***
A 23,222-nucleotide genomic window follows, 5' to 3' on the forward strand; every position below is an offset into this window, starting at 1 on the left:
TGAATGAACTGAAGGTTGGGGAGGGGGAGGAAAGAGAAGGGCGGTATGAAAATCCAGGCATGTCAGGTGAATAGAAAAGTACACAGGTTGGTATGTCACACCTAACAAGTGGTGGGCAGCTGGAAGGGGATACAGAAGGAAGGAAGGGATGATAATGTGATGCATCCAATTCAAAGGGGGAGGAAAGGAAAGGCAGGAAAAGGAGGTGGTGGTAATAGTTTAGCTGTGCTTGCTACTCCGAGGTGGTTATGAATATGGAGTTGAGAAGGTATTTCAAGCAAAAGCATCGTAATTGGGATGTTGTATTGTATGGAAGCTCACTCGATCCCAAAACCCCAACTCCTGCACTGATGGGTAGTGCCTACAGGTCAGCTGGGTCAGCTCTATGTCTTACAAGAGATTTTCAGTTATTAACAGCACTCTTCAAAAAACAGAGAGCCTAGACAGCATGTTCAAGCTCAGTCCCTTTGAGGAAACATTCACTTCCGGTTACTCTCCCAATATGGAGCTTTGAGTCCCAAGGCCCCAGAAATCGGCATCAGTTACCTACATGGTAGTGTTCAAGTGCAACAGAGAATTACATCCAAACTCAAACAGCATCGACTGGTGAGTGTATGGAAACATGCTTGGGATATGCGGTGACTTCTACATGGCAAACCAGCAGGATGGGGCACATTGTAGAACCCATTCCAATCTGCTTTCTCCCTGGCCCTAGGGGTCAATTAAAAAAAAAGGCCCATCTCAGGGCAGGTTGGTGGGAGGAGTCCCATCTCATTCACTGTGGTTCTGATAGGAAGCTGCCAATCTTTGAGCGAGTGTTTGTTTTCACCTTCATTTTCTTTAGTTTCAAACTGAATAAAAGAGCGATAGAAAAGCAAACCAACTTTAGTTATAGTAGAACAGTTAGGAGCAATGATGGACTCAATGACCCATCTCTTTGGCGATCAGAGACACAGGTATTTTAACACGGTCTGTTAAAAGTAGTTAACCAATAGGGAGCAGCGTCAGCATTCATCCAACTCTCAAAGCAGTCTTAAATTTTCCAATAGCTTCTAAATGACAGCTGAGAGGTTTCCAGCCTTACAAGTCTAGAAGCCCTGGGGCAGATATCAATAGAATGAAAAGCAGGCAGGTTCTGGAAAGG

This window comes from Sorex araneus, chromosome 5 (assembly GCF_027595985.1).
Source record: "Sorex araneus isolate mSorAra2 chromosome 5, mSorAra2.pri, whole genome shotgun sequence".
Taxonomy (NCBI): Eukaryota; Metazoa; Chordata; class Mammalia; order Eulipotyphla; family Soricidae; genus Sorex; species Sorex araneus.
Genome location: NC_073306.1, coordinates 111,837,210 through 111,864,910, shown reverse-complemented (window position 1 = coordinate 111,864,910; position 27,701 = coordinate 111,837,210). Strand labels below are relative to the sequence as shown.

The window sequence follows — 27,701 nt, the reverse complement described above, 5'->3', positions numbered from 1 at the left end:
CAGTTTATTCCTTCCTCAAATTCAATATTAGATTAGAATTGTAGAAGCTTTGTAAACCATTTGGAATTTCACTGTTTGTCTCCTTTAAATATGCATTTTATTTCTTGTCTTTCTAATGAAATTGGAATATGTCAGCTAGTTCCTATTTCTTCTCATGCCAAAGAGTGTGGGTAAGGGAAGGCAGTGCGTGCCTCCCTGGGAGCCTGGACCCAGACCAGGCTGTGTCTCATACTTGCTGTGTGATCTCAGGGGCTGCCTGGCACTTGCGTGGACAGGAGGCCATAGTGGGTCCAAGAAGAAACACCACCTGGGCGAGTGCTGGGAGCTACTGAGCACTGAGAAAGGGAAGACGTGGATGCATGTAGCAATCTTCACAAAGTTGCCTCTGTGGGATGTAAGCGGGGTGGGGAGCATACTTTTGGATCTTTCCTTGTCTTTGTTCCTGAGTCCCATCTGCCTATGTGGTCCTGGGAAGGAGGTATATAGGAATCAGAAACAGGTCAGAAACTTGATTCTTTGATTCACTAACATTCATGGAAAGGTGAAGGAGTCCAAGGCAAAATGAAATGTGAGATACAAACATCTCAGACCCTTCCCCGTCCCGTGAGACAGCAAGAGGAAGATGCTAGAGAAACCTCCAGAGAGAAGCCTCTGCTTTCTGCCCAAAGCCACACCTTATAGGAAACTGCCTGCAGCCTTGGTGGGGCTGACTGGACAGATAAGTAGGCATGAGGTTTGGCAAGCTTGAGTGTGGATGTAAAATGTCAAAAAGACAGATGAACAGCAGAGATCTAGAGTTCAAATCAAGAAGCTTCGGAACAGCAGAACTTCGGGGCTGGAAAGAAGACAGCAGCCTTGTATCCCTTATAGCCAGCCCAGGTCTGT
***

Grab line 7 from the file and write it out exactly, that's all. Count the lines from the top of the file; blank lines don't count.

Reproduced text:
The window sequence follows — 27,701 nt, the reverse complement described above, 5'->3', positions numbered from 1 at the left end: